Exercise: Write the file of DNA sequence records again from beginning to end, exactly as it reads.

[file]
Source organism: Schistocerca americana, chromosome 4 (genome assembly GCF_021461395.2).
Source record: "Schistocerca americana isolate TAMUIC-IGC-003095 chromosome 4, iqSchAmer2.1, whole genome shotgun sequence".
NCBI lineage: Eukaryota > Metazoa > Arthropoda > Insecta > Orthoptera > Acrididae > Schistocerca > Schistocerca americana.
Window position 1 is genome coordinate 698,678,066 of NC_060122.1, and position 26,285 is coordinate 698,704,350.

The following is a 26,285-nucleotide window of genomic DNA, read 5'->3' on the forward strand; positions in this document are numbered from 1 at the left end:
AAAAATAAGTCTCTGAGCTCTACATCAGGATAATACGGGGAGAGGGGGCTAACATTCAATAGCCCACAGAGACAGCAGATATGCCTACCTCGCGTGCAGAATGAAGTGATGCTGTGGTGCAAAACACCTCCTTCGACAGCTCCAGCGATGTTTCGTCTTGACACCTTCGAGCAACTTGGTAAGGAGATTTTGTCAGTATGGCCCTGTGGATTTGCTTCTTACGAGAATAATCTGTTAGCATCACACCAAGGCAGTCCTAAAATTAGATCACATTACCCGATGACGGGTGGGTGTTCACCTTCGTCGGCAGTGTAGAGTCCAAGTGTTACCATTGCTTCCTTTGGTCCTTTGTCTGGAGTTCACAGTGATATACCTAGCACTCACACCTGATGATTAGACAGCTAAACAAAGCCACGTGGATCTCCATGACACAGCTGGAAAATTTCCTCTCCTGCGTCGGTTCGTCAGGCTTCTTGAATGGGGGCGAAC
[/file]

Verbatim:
Source organism: Schistocerca americana, chromosome 4 (genome assembly GCF_021461395.2).
Source record: "Schistocerca americana isolate TAMUIC-IGC-003095 chromosome 4, iqSchAmer2.1, whole genome shotgun sequence".
NCBI lineage: Eukaryota > Metazoa > Arthropoda > Insecta > Orthoptera > Acrididae > Schistocerca > Schistocerca americana.
Window position 1 is genome coordinate 698,678,066 of NC_060122.1, and position 26,285 is coordinate 698,704,350.

The following is a 26,285-nucleotide window of genomic DNA, read 5'->3' on the forward strand; positions in this document are numbered from 1 at the left end:
AAAAATAAGTCTCTGAGCTCTACATCAGGATAATACGGGGAGAGGGGGCTAACATTCAATAGCCCACAGAGACAGCAGATATGCCTACCTCGCGTGCAGAATGAAGTGATGCTGTGGTGCAAAACACCTCCTTCGACAGCTCCAGCGATGTTTCGTCTTGACACCTTCGAGCAACTTGGTAAGGAGATTTTGTCAGTATGGCCCTGTGGATTTGCTTCTTACGAGAATAATCTGTTAGCATCACACCAAGGCAGTCCTAAAATTAGATCACATTACCCGATGACGGGTGGGTGTTCACCTTCGTCGGCAGTGTAGAGTCCAAGTGTTACCATTGCTTCCTTTGGTCCTTTGTCTGGAGTTCACAGTGATATACCTAGCACTCACACCTGATGATTAGACAGCTAAACAAAGCCACGTGGATCTCCATGACACAGCTGGAAAATTTCCTCTCCTGCGTCGGTTCGTCAGGCTTCTTGAATGGGGGCGAAC